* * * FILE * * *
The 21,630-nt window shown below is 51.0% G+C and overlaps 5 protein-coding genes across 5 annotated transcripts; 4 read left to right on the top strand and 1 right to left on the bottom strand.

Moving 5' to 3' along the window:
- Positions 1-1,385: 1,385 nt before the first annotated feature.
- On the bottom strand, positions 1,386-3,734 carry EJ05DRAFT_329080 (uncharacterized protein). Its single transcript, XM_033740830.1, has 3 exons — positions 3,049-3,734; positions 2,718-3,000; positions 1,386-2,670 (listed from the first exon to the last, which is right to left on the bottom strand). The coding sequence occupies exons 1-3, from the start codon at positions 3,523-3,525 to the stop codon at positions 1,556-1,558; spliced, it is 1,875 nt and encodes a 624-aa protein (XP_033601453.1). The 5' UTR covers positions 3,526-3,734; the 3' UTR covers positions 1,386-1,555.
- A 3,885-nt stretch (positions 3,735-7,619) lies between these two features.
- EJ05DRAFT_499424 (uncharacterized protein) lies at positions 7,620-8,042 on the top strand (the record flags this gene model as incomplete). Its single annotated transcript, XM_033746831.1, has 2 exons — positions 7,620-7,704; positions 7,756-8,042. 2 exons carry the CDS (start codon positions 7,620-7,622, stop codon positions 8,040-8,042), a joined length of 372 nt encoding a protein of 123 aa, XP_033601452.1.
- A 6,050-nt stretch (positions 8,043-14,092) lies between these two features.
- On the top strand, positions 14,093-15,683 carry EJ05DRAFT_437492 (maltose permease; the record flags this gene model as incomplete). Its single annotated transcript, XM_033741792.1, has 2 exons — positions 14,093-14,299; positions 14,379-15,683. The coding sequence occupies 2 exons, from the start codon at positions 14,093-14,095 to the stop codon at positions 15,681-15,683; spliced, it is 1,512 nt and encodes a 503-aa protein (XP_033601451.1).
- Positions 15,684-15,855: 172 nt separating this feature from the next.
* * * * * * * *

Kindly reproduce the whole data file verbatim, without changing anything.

The 21,630-nt window shown below is 51.0% G+C and overlaps 5 protein-coding genes across 5 annotated transcripts; 4 read left to right on the top strand and 1 right to left on the bottom strand.

Moving 5' to 3' along the window:
- Positions 1-1,385: 1,385 nt before the first annotated feature.
- On the bottom strand, positions 1,386-3,734 carry EJ05DRAFT_329080 (uncharacterized protein). Its single transcript, XM_033740830.1, has 3 exons — positions 3,049-3,734; positions 2,718-3,000; positions 1,386-2,670 (listed from the first exon to the last, which is right to left on the bottom strand). The coding sequence occupies exons 1-3, from the start codon at positions 3,523-3,525 to the stop codon at positions 1,556-1,558; spliced, it is 1,875 nt and encodes a 624-aa protein (XP_033601453.1). The 5' UTR covers positions 3,526-3,734; the 3' UTR covers positions 1,386-1,555.
- A 3,885-nt stretch (positions 3,735-7,619) lies between these two features.
- EJ05DRAFT_499424 (uncharacterized protein) lies at positions 7,620-8,042 on the top strand (the record flags this gene model as incomplete). Its single annotated transcript, XM_033746831.1, has 2 exons — positions 7,620-7,704; positions 7,756-8,042. 2 exons carry the CDS (start codon positions 7,620-7,622, stop codon positions 8,040-8,042), a joined length of 372 nt encoding a protein of 123 aa, XP_033601452.1.
- A 6,050-nt stretch (positions 8,043-14,092) lies between these two features.
- On the top strand, positions 14,093-15,683 carry EJ05DRAFT_437492 (maltose permease; the record flags this gene model as incomplete). Its single annotated transcript, XM_033741792.1, has 2 exons — positions 14,093-14,299; positions 14,379-15,683. The coding sequence occupies 2 exons, from the start codon at positions 14,093-14,095 to the stop codon at positions 15,681-15,683; spliced, it is 1,512 nt and encodes a 503-aa protein (XP_033601451.1).
- Positions 15,684-15,855: 172 nt separating this feature from the next.